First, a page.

Stock Price Prediction using Online Sentiment

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was published around a positive event, and classified it as negative sentiment if it was published around the time of some negative event. Their method doesn’t actually look at the contents of the text but rather the time the text was published in. On the other hand, [2] [6] and [11] ,as one would expect, looks inside the text and analyze the contents to classify on whether the authors of these texts intended a positive or negative sentiment. Although algorithms like the LDA or the modified version discussed in [11] are the more intuitive approaches, the fact that classifying texts based on time also yields good results makes me think if reading the text and using computational resources are actually necessary. In the other hand, researchers seem to consistently agree on using SVM as it is widely used in classification problems. Analyzing the various papers, we believe that SVM is the most effective classifier for this stock prediction problem. In the case of sentiment analysis, we believe that more experiments should be done to conduct a cost benefit analysis of actually reading the text for sentiment analysis versus the potential loss of accuracy by just analyzing the time stamp of an article’s publishing.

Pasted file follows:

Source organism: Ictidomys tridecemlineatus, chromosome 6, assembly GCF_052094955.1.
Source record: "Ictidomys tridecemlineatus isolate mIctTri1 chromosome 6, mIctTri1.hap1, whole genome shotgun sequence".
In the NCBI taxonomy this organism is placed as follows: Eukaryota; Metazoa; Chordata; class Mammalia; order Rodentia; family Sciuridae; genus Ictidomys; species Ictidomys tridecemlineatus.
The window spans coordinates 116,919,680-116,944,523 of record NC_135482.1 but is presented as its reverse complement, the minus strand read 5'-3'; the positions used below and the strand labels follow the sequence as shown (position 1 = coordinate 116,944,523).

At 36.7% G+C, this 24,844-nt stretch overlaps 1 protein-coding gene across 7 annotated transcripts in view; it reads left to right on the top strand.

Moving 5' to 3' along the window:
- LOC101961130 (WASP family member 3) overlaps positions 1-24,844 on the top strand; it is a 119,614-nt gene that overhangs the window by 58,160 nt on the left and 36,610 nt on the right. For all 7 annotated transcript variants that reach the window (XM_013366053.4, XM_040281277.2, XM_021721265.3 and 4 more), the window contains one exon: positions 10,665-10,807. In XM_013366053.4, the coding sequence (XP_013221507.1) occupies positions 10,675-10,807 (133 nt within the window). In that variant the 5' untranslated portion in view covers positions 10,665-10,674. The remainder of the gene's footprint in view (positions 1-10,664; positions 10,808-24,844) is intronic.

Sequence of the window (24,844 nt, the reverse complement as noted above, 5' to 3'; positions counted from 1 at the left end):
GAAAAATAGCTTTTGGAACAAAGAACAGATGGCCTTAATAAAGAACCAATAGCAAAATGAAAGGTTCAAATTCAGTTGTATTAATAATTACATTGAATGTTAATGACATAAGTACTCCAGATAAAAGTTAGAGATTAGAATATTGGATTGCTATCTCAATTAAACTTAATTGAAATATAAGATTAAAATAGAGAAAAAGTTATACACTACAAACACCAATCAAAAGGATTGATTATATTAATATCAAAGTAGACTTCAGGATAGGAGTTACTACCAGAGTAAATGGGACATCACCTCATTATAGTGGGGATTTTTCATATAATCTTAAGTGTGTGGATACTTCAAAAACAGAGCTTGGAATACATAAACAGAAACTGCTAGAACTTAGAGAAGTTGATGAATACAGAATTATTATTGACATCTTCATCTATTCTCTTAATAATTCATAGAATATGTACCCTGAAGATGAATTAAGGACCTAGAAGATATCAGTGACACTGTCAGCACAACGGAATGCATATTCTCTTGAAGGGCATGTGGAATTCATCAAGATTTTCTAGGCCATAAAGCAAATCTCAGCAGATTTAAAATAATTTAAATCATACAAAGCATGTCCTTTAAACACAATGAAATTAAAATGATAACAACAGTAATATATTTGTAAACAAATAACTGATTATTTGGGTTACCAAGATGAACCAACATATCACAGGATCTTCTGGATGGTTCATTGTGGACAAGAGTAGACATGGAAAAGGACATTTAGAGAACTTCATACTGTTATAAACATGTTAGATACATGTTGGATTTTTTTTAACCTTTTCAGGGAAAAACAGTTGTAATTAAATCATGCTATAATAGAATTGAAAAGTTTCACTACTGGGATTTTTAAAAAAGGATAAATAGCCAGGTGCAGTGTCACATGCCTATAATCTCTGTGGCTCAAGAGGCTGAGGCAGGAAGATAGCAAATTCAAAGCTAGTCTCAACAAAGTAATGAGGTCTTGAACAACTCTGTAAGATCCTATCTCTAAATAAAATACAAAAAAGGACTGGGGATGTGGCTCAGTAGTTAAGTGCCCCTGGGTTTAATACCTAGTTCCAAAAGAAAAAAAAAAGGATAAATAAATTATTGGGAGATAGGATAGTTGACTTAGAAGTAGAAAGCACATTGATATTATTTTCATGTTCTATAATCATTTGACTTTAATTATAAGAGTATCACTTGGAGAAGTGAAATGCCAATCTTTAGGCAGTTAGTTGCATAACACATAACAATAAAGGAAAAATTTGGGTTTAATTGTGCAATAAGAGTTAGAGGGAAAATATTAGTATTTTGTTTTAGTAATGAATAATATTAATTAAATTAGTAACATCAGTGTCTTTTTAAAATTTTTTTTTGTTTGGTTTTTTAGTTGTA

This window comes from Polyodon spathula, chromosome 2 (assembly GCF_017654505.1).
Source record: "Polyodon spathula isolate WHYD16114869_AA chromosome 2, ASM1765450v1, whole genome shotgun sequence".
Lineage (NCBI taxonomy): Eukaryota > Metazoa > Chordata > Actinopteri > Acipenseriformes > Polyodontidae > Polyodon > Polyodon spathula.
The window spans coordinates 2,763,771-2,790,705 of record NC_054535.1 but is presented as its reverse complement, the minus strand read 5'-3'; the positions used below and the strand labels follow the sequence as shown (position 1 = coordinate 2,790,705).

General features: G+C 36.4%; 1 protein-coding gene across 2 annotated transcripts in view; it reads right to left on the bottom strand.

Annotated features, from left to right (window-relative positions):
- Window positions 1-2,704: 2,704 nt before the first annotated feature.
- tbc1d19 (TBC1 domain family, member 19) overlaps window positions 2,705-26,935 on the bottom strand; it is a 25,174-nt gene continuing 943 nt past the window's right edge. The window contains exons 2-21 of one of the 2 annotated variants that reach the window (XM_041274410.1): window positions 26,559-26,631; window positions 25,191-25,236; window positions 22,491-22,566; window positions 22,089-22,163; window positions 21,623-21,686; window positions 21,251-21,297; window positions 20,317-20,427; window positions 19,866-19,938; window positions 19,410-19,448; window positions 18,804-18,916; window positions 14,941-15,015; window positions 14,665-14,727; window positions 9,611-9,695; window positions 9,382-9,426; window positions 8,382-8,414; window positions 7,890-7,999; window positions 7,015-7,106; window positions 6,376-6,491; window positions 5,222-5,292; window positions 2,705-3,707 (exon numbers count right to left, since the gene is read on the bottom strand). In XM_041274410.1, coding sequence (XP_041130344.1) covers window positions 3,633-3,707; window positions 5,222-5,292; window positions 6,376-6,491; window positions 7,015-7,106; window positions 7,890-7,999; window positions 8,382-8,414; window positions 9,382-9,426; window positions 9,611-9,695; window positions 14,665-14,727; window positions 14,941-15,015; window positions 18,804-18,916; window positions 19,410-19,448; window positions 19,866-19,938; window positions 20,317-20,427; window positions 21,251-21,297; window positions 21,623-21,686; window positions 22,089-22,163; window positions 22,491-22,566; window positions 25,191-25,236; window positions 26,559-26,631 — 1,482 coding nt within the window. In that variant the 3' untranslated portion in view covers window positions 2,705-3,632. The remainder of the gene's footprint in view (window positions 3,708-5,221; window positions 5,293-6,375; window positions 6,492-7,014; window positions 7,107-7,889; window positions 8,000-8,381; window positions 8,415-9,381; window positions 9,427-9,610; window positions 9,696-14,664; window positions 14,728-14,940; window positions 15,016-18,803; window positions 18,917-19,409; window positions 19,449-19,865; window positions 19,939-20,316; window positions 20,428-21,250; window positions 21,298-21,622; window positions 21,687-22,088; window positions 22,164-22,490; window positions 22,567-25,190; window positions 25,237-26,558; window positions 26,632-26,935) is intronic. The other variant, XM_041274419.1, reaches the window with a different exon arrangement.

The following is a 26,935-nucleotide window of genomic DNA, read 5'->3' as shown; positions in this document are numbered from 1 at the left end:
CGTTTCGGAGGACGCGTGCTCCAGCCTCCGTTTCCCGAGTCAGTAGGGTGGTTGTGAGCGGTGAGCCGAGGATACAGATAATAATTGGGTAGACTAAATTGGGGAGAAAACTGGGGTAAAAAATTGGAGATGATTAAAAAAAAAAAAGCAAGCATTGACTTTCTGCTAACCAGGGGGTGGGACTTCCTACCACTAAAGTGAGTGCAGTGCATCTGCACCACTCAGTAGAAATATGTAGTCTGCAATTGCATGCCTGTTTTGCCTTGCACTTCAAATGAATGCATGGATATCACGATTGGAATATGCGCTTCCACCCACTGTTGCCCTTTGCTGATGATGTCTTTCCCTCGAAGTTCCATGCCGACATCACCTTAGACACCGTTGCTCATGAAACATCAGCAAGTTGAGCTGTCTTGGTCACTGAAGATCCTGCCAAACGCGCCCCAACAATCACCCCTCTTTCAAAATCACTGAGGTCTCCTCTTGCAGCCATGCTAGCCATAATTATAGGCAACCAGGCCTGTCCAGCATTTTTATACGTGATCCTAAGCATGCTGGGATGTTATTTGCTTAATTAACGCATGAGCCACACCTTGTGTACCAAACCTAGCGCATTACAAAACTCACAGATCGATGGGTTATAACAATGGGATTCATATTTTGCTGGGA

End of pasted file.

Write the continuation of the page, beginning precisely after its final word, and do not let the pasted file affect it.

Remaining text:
4.1 Framework

Figure 1: Prediction model framework

The framework of this project is shown in Figure 1. The entire project can be divided into two components. The first part is to use the text data collected from various news articles, messaging boards and tweets and create a sentiment analysis model that is able to extract the average sentiment for individual companies. After that, we use the information from this model to train a price prediction classifier which will predict the direction of the stocks prices. Based on this prediction, the overall output will be a recommendation of buy, sell or hold, which we will use to make investment decisions. The recommendation will be made based on predicted price, current price and purchase price. We will analyze the returns of investment strategies suggested my our model, and compare if our profitability would be better than simply investing and holding an index like the S&P 500.

4.2 Data Collection

In order to gather the sentiment from the entire market, we will diversify our sources of textual data. As Antweiler and Frank dis- covered, messaging board comments were heavily skewed towards day traders [1]; we assume the informal setting of Twitter suggests the input of more traditional and individual investors. We also want to include news articles to capture the sentiment of stakeholders that may have been omitted by the other platforms mentioned. In terms of stock prices, we are using Yahoo Finance which is being consistently used by other researchers to capture the stock prices across time. All of this data will be stored in a Postgres database management system

4.3 Capturing Sentiment